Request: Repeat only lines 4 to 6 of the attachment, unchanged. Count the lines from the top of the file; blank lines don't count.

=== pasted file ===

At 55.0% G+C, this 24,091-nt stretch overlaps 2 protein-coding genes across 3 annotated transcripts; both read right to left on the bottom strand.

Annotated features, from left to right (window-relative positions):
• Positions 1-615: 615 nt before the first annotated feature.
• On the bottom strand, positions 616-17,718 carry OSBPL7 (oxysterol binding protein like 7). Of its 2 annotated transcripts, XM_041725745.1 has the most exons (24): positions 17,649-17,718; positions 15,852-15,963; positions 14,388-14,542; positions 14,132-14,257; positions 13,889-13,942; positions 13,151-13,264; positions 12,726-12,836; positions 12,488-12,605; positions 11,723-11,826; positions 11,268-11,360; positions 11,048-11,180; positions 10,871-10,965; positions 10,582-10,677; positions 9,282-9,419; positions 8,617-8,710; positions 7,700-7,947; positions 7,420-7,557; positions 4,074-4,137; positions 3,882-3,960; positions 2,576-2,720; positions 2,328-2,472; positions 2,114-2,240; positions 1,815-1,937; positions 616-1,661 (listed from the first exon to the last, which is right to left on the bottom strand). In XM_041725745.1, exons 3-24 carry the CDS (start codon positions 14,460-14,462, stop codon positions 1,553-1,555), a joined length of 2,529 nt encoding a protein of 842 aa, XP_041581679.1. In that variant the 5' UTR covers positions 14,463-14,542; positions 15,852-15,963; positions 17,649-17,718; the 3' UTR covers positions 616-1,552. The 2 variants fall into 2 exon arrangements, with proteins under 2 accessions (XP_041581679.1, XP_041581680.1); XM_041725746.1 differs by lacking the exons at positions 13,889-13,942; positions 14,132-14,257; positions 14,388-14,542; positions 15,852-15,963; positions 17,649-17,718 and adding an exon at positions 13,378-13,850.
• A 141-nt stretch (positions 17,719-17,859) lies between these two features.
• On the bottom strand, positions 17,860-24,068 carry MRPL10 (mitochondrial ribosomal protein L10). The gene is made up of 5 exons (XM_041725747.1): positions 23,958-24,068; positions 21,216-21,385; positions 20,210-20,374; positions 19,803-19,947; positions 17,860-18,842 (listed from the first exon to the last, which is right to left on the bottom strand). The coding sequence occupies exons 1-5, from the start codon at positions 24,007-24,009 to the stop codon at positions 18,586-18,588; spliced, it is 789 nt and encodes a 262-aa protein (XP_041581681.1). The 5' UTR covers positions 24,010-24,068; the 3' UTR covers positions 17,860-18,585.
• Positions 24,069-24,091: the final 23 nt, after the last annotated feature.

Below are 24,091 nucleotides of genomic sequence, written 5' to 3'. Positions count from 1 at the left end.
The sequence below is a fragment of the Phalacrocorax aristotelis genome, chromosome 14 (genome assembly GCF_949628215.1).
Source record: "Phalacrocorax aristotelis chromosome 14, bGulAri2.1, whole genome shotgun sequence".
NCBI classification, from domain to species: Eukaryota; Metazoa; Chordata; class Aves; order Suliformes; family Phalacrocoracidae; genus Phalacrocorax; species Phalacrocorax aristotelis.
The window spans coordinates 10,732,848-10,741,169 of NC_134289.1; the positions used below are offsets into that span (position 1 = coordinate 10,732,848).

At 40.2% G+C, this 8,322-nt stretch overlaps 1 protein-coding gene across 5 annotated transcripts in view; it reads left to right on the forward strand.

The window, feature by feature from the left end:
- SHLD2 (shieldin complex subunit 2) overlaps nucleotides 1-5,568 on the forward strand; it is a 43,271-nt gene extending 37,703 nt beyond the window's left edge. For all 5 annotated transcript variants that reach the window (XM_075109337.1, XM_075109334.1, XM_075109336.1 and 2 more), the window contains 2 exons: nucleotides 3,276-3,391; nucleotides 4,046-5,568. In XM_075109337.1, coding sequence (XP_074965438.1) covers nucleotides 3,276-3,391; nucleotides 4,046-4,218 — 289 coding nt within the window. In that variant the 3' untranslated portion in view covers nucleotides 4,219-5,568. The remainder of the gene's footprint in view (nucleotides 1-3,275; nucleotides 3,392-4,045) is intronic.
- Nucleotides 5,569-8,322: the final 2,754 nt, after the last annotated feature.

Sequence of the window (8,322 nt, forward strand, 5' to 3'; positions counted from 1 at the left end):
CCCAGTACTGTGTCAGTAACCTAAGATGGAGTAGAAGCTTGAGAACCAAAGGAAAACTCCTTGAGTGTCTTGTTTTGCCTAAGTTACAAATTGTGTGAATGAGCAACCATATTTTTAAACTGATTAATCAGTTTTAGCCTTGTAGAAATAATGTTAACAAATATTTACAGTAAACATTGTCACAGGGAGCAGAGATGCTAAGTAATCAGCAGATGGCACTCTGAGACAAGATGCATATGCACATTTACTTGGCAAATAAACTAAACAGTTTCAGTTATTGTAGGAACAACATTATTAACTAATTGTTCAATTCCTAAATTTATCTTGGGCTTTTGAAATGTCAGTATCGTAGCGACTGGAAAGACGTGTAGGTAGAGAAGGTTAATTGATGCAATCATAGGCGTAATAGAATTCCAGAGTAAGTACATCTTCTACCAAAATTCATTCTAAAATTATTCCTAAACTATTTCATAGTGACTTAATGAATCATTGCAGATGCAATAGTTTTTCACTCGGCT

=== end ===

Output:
• On the bottom strand, positions 616-17,718 carry OSBPL7 (oxysterol binding protein like 7). Of its 2 annotated transcripts, XM_041725745.1 has the most exons (24): positions 17,649-17,718; positions 15,852-15,963; positions 14,388-14,542; positions 14,132-14,257; positions 13,889-13,942; positions 13,151-13,264; positions 12,726-12,836; positions 12,488-12,605; positions 11,723-11,826; positions 11,268-11,360; positions 11,048-11,180; positions 10,871-10,965; positions 10,582-10,677; positions 9,282-9,419; positions 8,617-8,710; positions 7,700-7,947; positions 7,420-7,557; positions 4,074-4,137; positions 3,882-3,960; positions 2,576-2,720; positions 2,328-2,472; positions 2,114-2,240; positions 1,815-1,937; positions 616-1,661 (listed from the first exon to the last, which is right to left on the bottom strand). In XM_041725745.1, exons 3-24 carry the CDS (start codon positions 14,460-14,462, stop codon positions 1,553-1,555), a joined length of 2,529 nt encoding a protein of 842 aa, XP_041581679.1. In that variant the 5' UTR covers positions 14,463-14,542; positions 15,852-15,963; positions 17,649-17,718; the 3' UTR covers positions 616-1,552. The 2 variants fall into 2 exon arrangements, with proteins under 2 accessions (XP_041581679.1, XP_041581680.1); XM_041725746.1 differs by lacking the exons at positions 13,889-13,942; positions 14,132-14,257; positions 14,388-14,542; positions 15,852-15,963; positions 17,649-17,718 and adding an exon at positions 13,378-13,850.
• A 141-nt stretch (positions 17,719-17,859) lies between these two features.
• On the bottom strand, positions 17,860-24,068 carry MRPL10 (mitochondrial ribosomal protein L10). The gene is made up of 5 exons (XM_041725747.1): positions 23,958-24,068; positions 21,216-21,385; positions 20,210-20,374; positions 19,803-19,947; positions 17,860-18,842 (listed from the first exon to the last, which is right to left on the bottom strand). The coding sequence occupies exons 1-5, from the start codon at positions 24,007-24,009 to the stop codon at positions 18,586-18,588; spliced, it is 789 nt and encodes a 262-aa protein (XP_041581681.1). The 5' UTR covers positions 24,010-24,068; the 3' UTR covers positions 17,860-18,585.